After we finished laying the floor, we were physically tired and spent a couple of weeks away from the studio. Well and truly in the midst of lockdown, we were working from home and catching up with our business.
Before long, oil samples had arrived and we were back to it testing the options on offcuts.
We wanted to maintain the colour of the freshly laid wood so needed to prevent it darkening and yellowing. Although highly impractical for a work environment, we also wanted a matte finish. This will make it harder to clean and remove marks but we'll just have to make sure we wipe our feet and learn to love any marks that are bound to occur over time!
The options we tried were:
1. Woca Softwood Lye & Woca Master Floor Oil White
2. Woca Softwood Lye & Woca Master Floor Oil 118 Extra White
3. Osmo Polyx Oil White 3040
4. Osmo Polyx Oil Raw 3044
The first option is a combination we have used on our bedroom floors at home. It has kept the original pine floorboards light and greyed off the colour slightly. If anything, they seem to be lightening over time and we love the way they are wearing, so we thought this was what we would use in the studio.
Thank goodness we tested samples first! The way the new studio floorboards reacted to the Woca process was totally different to how our old orginal ones did at home. The pink areas went purple and the light areas turned quite yellow. It looked awful.
So, we were left with the two Osmo options. We have friends that have used the Osmo White on a floor made from old scaffold planks that looks amazing but again it wasn't right on our samples as it looked too pigmented, almost like watered down white paint. The Osmo Raw 3044 was the winner as it lightened the wood a little whilst allowing the natural tone to come through. We had plenty of great advice from the guys at Wood Finishes Direct who guided us through the Osmo process and advised us what we needed to buy and hire for the job.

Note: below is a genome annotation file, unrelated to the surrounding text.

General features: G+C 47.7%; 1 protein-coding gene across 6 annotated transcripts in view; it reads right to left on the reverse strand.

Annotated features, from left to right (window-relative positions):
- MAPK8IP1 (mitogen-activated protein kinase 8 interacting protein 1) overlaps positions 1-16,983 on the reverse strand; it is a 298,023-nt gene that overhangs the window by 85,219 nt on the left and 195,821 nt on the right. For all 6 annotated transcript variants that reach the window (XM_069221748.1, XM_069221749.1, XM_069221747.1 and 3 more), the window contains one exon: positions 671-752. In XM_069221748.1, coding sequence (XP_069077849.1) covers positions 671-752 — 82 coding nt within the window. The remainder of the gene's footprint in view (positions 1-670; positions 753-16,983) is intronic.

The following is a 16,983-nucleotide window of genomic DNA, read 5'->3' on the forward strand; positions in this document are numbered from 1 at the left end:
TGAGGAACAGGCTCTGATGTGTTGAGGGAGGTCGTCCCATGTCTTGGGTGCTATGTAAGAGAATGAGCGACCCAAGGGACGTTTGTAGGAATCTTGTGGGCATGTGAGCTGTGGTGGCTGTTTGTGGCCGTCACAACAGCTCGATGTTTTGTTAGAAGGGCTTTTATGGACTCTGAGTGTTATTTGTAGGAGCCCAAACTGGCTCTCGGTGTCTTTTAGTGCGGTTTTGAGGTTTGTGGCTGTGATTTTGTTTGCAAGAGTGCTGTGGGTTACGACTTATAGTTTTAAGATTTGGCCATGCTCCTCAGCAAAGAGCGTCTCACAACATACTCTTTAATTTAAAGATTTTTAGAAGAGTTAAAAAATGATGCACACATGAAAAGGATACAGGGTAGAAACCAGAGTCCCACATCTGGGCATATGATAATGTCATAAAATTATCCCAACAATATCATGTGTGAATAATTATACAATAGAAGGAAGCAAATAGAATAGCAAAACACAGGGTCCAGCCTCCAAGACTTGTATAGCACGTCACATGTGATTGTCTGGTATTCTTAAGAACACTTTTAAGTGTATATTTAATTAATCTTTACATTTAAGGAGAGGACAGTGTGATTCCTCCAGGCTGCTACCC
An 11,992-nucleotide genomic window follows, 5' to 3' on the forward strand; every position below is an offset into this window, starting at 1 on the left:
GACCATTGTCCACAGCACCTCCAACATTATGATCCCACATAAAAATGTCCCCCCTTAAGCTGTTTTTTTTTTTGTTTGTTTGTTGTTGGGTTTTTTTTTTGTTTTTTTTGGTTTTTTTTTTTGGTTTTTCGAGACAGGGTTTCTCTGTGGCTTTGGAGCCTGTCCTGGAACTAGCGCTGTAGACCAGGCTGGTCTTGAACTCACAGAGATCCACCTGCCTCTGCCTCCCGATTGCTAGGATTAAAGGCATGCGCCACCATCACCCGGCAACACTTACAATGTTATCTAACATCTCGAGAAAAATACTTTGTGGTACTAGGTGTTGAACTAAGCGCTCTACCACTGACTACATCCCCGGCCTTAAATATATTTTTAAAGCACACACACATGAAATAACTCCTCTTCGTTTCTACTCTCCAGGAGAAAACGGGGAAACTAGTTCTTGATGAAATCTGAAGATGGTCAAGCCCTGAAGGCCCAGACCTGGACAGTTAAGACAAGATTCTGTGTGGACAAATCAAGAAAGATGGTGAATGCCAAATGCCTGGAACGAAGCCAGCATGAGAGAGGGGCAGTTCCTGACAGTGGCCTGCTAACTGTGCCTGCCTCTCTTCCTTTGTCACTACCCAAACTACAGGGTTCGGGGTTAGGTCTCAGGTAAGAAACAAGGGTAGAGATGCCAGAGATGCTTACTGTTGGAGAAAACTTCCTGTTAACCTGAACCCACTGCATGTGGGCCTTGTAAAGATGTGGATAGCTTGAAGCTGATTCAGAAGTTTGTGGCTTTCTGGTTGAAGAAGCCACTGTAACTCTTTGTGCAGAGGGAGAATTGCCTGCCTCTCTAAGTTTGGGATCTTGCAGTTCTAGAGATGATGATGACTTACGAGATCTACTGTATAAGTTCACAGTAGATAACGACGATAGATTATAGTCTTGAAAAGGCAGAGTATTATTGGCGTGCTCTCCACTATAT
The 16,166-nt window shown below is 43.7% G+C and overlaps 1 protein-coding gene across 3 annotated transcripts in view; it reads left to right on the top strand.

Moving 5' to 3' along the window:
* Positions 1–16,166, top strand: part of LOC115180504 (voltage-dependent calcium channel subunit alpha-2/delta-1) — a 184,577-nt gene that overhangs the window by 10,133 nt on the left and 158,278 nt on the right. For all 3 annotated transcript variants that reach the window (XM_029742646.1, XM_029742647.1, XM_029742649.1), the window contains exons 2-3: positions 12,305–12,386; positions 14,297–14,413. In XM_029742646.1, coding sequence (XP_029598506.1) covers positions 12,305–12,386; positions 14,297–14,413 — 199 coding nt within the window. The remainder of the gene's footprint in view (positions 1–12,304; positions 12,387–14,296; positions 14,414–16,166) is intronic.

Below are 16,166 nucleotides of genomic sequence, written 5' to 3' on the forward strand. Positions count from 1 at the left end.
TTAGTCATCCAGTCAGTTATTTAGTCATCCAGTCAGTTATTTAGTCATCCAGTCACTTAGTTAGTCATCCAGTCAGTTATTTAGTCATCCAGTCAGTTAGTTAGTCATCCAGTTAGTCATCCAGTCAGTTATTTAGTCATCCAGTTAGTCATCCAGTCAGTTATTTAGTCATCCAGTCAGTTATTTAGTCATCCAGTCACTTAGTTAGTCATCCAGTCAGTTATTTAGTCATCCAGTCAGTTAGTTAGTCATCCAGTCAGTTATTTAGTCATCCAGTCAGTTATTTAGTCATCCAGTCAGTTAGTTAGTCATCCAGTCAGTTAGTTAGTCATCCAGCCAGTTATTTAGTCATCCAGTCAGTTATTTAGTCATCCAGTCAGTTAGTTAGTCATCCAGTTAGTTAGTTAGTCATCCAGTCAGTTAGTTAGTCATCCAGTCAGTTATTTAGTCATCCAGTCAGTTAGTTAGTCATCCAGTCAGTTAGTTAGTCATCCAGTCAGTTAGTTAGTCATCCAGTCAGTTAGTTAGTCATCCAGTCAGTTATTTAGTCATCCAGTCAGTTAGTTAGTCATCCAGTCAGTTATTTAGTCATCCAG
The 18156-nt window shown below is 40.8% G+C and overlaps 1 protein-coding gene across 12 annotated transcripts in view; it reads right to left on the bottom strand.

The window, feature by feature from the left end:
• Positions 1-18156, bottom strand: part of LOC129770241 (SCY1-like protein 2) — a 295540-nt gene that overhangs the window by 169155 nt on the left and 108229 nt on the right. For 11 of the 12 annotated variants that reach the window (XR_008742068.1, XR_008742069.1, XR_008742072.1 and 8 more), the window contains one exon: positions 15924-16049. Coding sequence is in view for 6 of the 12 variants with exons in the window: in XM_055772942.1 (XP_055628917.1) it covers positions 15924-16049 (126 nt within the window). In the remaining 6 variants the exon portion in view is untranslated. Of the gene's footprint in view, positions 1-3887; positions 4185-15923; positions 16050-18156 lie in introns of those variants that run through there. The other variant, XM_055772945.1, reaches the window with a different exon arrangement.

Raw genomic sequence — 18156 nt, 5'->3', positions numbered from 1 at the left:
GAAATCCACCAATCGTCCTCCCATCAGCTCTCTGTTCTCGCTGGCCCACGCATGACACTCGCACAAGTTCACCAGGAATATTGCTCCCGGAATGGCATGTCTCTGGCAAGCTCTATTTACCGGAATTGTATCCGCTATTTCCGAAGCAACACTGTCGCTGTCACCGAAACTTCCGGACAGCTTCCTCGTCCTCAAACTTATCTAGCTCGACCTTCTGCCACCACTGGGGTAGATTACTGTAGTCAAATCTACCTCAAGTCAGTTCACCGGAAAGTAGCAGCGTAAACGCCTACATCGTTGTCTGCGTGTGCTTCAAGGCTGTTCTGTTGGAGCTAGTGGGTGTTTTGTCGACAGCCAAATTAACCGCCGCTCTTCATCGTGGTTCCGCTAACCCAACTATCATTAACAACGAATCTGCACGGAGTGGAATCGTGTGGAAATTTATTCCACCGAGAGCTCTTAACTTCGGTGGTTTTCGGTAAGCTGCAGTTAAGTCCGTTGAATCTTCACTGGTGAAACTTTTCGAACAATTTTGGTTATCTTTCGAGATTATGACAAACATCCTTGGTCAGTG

Ian went over the floor multiple times with a hired floor sander, both diagonally and then along the line of the floorboards. Then round the edges with an edge sander.
Our poor old hoover was then put to work so hard it never recovered and we had to replace it!
Ian and I took it in turns to apply the Osmo Oil in a thin layer with a roller. It goes on pretty easily but the repetitive process on such a large area is more tiring than it looks! We left it to dry over night.
After the first coat of oil we used a buffer to 'de-nib' the floor. In all honesty, we were going to skip this part because we couldn't find much information online about de-nibbing but we were advised that it was worth doing so we hired a buffer. In a nutshell, oiling the floor lifts the grain of the wood and running a buffer over it is like doing a very light sand that smooths it and basically gives it a nicer finish. It works and we're glad we did it.
Then for the final coat of oil (arms dropping off by this point!) ...
Not sure we've ever felt so relieved to finish a job. A huge undertaking but the floor looks great and we're very proud of ourselves for doing it.
The door in the below photos was an eBay find from an old school in Derby. I love the rippled glass.
We painted it using some leftover paint that we had from a trade show stand, it's Paint & Paper Library Stone IV. We removed and cleaned the original hinges ourselves and had the lock cleaned and keys made for it at a local locksmith (Halls Locksmiths in Nottingham). The door knob is from Rowen & Wren who have some great hardware.
A lovely little project that was too good not to document.
We're almost there! Now that the floor is finished and the door locks, we can move in and finish the details over the coming weeks.
Can't wait to be working from here and also for lockdown to be over so we can welcome visitors into our new studio space.